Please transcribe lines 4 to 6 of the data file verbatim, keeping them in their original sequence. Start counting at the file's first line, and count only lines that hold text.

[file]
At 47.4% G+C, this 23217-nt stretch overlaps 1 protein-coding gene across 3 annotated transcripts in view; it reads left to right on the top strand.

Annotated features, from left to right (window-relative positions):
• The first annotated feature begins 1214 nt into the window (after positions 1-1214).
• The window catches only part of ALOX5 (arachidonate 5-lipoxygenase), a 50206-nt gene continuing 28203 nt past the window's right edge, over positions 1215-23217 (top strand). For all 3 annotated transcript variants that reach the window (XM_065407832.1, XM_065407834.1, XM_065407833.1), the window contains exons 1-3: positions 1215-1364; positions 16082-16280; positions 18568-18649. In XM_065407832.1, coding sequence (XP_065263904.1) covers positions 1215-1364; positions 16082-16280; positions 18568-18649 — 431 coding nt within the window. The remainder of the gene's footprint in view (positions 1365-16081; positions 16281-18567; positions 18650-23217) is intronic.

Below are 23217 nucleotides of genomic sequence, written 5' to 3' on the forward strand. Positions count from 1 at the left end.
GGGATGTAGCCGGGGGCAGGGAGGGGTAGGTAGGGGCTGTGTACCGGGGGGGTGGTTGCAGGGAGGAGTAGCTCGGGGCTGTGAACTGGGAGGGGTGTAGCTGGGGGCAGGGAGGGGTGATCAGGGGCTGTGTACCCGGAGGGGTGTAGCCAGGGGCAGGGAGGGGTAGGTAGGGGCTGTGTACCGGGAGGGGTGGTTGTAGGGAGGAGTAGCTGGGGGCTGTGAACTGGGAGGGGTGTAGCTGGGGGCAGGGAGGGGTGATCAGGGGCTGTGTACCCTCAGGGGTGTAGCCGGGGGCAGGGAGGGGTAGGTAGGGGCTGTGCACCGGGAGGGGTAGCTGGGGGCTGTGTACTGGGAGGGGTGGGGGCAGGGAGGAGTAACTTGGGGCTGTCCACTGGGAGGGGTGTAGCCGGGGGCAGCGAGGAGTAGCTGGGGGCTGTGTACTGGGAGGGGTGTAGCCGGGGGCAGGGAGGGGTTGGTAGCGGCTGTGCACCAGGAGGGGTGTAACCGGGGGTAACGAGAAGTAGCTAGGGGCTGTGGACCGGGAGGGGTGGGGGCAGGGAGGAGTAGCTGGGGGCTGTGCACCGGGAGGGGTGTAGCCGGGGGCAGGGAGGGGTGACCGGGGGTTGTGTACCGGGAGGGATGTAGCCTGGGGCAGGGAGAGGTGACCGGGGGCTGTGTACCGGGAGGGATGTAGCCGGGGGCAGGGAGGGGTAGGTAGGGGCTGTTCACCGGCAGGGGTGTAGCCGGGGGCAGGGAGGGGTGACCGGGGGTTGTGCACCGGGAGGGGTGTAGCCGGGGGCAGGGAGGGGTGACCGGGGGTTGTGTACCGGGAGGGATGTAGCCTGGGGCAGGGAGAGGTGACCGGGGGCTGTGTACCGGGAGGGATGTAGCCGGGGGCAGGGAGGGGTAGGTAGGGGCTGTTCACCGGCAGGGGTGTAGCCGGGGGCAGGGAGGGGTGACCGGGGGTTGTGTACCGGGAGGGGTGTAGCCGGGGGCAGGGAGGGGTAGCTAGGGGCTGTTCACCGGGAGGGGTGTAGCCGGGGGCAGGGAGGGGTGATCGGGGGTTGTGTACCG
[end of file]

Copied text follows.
• The window catches only part of ALOX5 (arachidonate 5-lipoxygenase), a 50206-nt gene continuing 28203 nt past the window's right edge, over positions 1215-23217 (top strand). For all 3 annotated transcript variants that reach the window (XM_065407832.1, XM_065407834.1, XM_065407833.1), the window contains exons 1-3: positions 1215-1364; positions 16082-16280; positions 18568-18649. In XM_065407832.1, coding sequence (XP_065263904.1) covers positions 1215-1364; positions 16082-16280; positions 18568-18649 — 431 coding nt within the window. The remainder of the gene's footprint in view (positions 1365-16081; positions 16281-18567; positions 18650-23217) is intronic.

Below are 23217 nucleotides of genomic sequence, written 5' to 3' on the forward strand. Positions count from 1 at the left end.
GGGATGTAGCCGGGGGCAGGGAGGGGTAGGTAGGGGCTGTGTACCGGGGGGGTGGTTGCAGGGAGGAGTAGCTCGGGGCTGTGAACTGGGAGGGGTGTAGCTGGGGGCAGGGAGGGGTGATCAGGGGCTGTGTACCCGGAGGGGTGTAGCCAGGGGCAGGGAGGGGTAGGTAGGGGCTGTGTACCGGGAGGGGTGGTTGTAGGGAGGAGTAGCTGGGGGCTGTGAACTGGGAGGGGTGTAGCTGGGGGCAGGGAGGGGTGATCAGGGGCTGTGTACCCTCAGGGGTGTAGCCGGGGGCAGGGAGGGGTAGGTAGGGGCTGTGCACCGGGAGGGGTAGCTGGGGGCTGTGTACTGGGAGGGGTGGGGGCAGGGAGGAGTAACTTGGGGCTGTCCACTGGGAGGGGTGTAGCCGGGGGCAGCGAGGAGTAGCTGGGGGCTGTGTACTGGGAGGGGTGTAGCCGGGGGCAGGGAGGGGTTGGTAGCGGCTGTGCACCAGGAGGGGTGTAACCGGGGGTAACGAGAAGTAGCTAGGGGCTGTGGACCGGGAGGGGTGGGGGCAGGGAGGAGTAGCTGGGGGCTGTGCACCGGGAGGGGTGTAGCCGGGGGCAGGGAGGGGTGACCGGGGGTTGTGTACCGGGAGGGATGTAGCCTGGGGCAGGGAGAGGTGACCGGGGGCTGTGTACCGGGAGGGATGTAGCCGGGGGCAGGGAGGGGTAGGTAGGGGCTGTTCACCGGCAGGGGTGTAGCCGGGGGCAGGGAGGGGTGACCGGGGGTTGTGCACCGGGAGGGGTGTAGCCGGGGGCAGGGAGGGGTGACCGGGGGTTGTGTACCGGGAGGGATGTAGCCTGGGGCAGGGAGAGGTGACCGGGGGCTGTGTACCGGGAGGGATGTAGCCGGGGGCAGGGAGGGGTAGGTAGGGGCTGTTCACCGGCAGGGGTGTAGCCGGGGGCAGGGAGGGGTGACCGGGGGTTGTGTACCGGGAGGGGTGTAGCCGGGGGCAGGGAGGGGTAGCTAGGGGCTGTTCACCGGGAGGGGTGTAGCCGGGGGCAGGGAGGGGTGATCGGGGGTTGTGTACCG